Clément (Jean Louis Trintignant) is a member of a right-wing terrorist organization who becomes involved in a political assassination attempt. A member of his gang betrays him and he hides out with his wife Anne (Romy Schneider) in the country home of a childhood friend, Paul (Henri Serre). Clément defines macho, with his surly incommunicativeness and sudden outbursts of violence, with Anne often its recipient. Paul, by contrast, is a gentle pacifist, and as affection grows between him and Anne, the emotional as well as political tension mounts.

Cavalier proves himself just as confident in cinematic technique as his more celebrated contemporaries, Truffaut and Godard, while possessing a more traditional style of storytelling—in the tradition of Julien Duvivier and Marcel Carne, less prone to flashily “innovative” techniques. At the time, France was embroiled in controversial entanglements in Vietnam and Algeria, and there was a fear that the country was drifting towards fascism. Cavalier addressed these concerns, but he ran into governmental censorship problems and had to excise footage which resulted in a certain obscurity in his plotting.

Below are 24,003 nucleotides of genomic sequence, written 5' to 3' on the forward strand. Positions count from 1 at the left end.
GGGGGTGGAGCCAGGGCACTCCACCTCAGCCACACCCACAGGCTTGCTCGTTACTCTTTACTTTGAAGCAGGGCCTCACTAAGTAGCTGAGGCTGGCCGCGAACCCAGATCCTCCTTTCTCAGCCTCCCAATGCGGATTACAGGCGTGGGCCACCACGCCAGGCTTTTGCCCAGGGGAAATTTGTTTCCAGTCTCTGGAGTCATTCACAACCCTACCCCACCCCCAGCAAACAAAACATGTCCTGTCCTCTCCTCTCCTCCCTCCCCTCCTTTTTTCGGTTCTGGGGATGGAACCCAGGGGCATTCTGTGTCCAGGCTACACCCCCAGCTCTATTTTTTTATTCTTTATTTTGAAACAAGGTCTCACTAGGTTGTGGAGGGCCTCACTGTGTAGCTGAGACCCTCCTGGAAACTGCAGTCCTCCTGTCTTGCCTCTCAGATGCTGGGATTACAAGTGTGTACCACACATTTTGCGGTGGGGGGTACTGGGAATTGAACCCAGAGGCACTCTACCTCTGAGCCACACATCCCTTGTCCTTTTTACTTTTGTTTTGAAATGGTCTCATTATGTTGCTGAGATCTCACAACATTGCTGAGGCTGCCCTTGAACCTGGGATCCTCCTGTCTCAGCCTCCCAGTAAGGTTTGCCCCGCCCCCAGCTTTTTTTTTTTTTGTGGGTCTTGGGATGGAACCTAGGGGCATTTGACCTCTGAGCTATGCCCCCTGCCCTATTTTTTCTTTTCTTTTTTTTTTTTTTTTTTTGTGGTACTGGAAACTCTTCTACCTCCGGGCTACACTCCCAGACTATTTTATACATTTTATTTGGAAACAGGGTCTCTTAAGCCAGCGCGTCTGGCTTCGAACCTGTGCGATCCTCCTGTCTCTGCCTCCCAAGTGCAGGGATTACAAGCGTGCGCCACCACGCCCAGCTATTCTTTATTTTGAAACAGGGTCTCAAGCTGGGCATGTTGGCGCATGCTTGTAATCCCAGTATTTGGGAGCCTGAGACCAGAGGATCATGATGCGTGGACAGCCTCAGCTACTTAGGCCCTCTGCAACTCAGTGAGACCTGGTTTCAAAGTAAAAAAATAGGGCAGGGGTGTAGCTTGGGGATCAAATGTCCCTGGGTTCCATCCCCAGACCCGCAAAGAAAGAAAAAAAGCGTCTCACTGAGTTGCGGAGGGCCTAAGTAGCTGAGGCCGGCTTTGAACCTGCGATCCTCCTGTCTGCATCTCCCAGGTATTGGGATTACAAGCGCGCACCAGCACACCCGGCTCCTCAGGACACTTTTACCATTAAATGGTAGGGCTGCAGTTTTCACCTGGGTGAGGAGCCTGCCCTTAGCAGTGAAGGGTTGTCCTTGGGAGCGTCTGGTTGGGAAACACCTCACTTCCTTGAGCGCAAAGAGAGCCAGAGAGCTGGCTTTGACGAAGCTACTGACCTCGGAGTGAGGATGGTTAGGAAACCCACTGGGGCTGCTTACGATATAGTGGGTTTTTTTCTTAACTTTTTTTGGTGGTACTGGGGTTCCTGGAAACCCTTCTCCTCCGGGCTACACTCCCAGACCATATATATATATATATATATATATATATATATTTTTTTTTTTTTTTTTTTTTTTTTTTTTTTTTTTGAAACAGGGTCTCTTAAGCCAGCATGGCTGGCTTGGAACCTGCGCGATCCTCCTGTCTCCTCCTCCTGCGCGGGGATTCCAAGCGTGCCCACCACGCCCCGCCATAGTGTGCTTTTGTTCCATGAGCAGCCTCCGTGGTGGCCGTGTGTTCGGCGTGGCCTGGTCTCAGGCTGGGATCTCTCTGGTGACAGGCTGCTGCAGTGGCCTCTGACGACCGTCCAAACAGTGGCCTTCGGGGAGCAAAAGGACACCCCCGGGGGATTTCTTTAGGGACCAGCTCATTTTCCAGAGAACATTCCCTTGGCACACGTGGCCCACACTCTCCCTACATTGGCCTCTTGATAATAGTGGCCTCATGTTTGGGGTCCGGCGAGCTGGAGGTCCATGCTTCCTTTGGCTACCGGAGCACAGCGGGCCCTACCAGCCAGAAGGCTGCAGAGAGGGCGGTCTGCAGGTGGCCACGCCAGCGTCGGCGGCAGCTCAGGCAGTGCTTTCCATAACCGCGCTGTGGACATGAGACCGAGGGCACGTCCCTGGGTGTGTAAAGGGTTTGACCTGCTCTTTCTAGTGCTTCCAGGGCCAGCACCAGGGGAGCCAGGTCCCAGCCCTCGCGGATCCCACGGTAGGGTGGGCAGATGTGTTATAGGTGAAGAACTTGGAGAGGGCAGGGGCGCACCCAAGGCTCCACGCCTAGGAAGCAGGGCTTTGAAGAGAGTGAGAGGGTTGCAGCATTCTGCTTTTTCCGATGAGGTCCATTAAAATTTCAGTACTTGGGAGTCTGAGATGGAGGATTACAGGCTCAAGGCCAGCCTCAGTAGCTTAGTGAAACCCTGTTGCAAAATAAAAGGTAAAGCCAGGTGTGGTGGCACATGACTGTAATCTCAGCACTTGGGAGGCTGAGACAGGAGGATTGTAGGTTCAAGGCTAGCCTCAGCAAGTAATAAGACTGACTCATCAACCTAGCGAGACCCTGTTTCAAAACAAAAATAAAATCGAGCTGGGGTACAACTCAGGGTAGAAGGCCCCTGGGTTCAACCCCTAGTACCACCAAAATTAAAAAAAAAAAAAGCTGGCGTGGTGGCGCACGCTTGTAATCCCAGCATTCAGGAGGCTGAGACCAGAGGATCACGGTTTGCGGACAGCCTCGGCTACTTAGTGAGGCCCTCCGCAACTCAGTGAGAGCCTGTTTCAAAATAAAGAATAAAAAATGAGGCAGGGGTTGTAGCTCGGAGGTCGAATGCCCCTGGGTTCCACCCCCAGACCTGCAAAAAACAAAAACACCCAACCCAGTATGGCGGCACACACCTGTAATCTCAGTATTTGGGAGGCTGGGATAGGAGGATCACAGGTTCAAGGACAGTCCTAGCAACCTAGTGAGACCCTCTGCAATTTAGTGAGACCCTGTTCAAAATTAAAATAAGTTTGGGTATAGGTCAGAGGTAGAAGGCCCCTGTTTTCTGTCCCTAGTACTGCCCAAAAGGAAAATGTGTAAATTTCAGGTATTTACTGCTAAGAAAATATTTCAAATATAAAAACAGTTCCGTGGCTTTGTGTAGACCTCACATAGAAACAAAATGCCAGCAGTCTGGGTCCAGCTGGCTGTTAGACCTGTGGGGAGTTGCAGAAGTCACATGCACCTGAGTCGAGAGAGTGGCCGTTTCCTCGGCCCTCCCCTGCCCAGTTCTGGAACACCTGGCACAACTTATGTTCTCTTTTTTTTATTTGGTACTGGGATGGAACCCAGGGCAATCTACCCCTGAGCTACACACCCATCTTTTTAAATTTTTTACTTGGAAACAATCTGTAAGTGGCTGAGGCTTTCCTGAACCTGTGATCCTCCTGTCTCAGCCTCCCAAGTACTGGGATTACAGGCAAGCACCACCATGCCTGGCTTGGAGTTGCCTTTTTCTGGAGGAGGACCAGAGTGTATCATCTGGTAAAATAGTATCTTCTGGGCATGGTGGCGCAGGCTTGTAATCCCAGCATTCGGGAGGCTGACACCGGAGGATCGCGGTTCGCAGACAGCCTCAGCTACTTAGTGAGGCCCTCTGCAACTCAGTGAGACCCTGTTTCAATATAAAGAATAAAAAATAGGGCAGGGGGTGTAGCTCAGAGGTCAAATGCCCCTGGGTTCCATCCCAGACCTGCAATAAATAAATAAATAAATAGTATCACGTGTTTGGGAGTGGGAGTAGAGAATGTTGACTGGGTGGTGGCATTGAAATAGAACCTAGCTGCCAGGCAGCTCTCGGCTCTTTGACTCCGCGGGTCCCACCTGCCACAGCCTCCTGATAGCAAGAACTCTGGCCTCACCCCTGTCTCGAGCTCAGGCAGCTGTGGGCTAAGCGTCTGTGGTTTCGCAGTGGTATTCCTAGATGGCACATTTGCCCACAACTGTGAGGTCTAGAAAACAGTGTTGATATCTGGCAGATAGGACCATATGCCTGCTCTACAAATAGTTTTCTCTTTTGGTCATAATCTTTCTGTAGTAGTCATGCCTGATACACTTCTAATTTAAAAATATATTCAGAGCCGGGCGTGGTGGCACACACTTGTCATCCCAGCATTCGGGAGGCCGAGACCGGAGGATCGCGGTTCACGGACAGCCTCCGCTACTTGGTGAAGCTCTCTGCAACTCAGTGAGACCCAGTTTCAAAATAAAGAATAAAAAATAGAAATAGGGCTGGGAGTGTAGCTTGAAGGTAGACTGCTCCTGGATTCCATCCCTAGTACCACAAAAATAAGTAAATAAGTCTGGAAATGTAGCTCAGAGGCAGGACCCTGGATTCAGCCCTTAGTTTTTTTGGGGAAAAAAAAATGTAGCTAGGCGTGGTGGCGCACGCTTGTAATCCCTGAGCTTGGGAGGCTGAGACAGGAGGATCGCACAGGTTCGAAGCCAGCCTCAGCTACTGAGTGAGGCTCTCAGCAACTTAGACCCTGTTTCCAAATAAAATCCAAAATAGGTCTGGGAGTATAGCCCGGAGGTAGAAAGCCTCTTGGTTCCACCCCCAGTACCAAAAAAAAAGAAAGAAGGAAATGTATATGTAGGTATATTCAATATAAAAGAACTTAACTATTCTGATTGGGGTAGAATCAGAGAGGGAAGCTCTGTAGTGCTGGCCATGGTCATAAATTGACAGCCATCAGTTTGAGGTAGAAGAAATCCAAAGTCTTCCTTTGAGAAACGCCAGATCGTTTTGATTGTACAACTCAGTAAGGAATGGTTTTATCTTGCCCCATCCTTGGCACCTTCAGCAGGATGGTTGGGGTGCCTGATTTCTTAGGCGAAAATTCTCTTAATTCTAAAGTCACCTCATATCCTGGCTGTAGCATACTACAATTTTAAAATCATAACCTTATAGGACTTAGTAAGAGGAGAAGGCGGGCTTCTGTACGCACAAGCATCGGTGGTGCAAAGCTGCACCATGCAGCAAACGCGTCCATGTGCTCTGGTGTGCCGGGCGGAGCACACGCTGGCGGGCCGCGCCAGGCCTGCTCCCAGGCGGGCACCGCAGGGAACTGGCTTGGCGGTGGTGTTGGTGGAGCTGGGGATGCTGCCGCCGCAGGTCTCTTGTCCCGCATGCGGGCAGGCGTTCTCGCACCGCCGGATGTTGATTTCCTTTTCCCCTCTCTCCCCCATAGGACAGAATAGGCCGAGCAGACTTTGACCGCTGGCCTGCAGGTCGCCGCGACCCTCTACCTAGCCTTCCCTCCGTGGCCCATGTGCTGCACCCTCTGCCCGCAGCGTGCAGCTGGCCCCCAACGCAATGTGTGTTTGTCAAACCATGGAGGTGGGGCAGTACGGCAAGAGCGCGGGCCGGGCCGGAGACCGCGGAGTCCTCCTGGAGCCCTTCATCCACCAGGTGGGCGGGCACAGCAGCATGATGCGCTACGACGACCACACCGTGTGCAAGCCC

Trintignant plays an earlier version of the Fascist collaborator role he later essayed in Bertolucci’s The Conformist, and with his full-lipped Frank Sinatra-but-handsomer face, he brings a stoic sensuality to the role which goes far to explain—in lieu of any scripted appeal—why his abused wife would stay with him despite her mistreatment. Serre’s calm, reflective character echoes his work in another more famous movie, Jules and Jim, and he provides a convincingly alluring peaceful haven, not to mention living in a mill house which is a Gallic dream of rustic heaven.

The beautiful, tragic Schneider, hitherto best-known for her frothy portrayal of the Austrian Empress Elisabeth in the Sissi trilogy of films, found a new, meatier dramatic career for herself with this film, and, without putting too fine a point on it, Cavalier’s camera—the rich black-and-white photography is by Pierre Lhome—has a love affair with her perfect, goddess-y features and invitingly uninhibited body. Her Anne is the most normal of woman, fond of parties and pretty things, the very type to attract the most unlikely of partners, here personified by the humorless, soul-destroying Clément.